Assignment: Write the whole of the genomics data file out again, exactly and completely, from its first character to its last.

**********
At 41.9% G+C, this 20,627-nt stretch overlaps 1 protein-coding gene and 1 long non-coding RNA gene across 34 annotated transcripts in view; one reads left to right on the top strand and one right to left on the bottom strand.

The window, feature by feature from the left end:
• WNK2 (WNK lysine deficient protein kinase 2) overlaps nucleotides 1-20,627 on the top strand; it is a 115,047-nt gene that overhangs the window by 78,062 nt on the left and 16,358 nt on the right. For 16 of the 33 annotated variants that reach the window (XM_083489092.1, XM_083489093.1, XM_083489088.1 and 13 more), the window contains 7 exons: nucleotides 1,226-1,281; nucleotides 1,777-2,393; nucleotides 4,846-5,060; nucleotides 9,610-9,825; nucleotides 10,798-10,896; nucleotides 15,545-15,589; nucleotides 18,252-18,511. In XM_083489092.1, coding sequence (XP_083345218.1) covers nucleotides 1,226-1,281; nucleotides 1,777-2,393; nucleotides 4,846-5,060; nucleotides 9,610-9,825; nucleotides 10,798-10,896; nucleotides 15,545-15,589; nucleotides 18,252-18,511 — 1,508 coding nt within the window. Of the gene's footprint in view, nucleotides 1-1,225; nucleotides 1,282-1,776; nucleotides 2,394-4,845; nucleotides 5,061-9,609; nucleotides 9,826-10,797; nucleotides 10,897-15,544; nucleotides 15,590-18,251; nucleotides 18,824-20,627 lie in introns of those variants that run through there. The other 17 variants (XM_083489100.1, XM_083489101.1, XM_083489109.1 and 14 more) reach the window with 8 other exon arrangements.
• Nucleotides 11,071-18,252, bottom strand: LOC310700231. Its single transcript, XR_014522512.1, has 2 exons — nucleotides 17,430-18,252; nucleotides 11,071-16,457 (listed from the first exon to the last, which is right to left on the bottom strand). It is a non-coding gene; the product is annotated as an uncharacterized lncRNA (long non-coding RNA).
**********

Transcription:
At 41.9% G+C, this 20,627-nt stretch overlaps 1 protein-coding gene and 1 long non-coding RNA gene across 34 annotated transcripts in view; one reads left to right on the top strand and one right to left on the bottom strand.

The window, feature by feature from the left end:
• WNK2 (WNK lysine deficient protein kinase 2) overlaps nucleotides 1-20,627 on the top strand; it is a 115,047-nt gene that overhangs the window by 78,062 nt on the left and 16,358 nt on the right. For 16 of the 33 annotated variants that reach the window (XM_083489092.1, XM_083489093.1, XM_083489088.1 and 13 more), the window contains 7 exons: nucleotides 1,226-1,281; nucleotides 1,777-2,393; nucleotides 4,846-5,060; nucleotides 9,610-9,825; nucleotides 10,798-10,896; nucleotides 15,545-15,589; nucleotides 18,252-18,511. In XM_083489092.1, coding sequence (XP_083345218.1) covers nucleotides 1,226-1,281; nucleotides 1,777-2,393; nucleotides 4,846-5,060; nucleotides 9,610-9,825; nucleotides 10,798-10,896; nucleotides 15,545-15,589; nucleotides 18,252-18,511 — 1,508 coding nt within the window. Of the gene's footprint in view, nucleotides 1-1,225; nucleotides 1,282-1,776; nucleotides 2,394-4,845; nucleotides 5,061-9,609; nucleotides 9,826-10,797; nucleotides 10,897-15,544; nucleotides 15,590-18,251; nucleotides 18,824-20,627 lie in introns of those variants that run through there. The other 17 variants (XM_083489100.1, XM_083489101.1, XM_083489109.1 and 14 more) reach the window with 8 other exon arrangements.
• Nucleotides 11,071-18,252, bottom strand: LOC310700231. Its single transcript, XR_014522512.1, has 2 exons — nucleotides 17,430-18,252; nucleotides 11,071-16,457 (listed from the first exon to the last, which is right to left on the bottom strand). It is a non-coding gene; the product is annotated as an uncharacterized lncRNA (long non-coding RNA).